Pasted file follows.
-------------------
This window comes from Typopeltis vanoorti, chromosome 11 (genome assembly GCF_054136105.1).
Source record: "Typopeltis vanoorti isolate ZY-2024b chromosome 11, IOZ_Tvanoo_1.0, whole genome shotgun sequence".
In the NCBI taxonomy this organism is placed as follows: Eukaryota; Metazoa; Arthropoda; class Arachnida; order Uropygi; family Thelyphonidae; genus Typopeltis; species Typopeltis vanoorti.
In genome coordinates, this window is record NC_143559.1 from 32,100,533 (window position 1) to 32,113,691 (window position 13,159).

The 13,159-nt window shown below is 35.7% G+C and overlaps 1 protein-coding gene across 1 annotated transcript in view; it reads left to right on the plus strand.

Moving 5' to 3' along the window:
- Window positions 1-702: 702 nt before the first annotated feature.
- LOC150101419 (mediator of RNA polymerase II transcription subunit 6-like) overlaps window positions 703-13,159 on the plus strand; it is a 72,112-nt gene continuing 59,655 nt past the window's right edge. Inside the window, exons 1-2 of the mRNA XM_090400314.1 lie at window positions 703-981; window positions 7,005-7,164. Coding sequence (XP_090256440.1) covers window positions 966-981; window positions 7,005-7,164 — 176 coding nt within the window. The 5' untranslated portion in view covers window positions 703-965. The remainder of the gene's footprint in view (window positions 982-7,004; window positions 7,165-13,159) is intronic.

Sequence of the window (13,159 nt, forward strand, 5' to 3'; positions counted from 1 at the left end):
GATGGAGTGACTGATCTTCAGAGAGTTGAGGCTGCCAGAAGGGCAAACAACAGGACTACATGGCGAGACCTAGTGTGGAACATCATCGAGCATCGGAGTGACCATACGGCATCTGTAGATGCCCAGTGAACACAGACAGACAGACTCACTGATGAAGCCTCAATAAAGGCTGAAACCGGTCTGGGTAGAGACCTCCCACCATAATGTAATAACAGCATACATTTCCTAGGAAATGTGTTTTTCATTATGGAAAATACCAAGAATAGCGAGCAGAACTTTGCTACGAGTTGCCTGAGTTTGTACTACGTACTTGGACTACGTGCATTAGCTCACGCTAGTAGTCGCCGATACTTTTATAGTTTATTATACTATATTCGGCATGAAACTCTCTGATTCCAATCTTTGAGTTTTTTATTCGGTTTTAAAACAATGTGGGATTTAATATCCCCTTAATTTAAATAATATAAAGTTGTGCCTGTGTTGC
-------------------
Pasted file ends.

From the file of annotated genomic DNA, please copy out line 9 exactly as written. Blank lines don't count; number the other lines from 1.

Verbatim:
Sequence of the window (13,159 nt, forward strand, 5' to 3'; positions counted from 1 at the left end):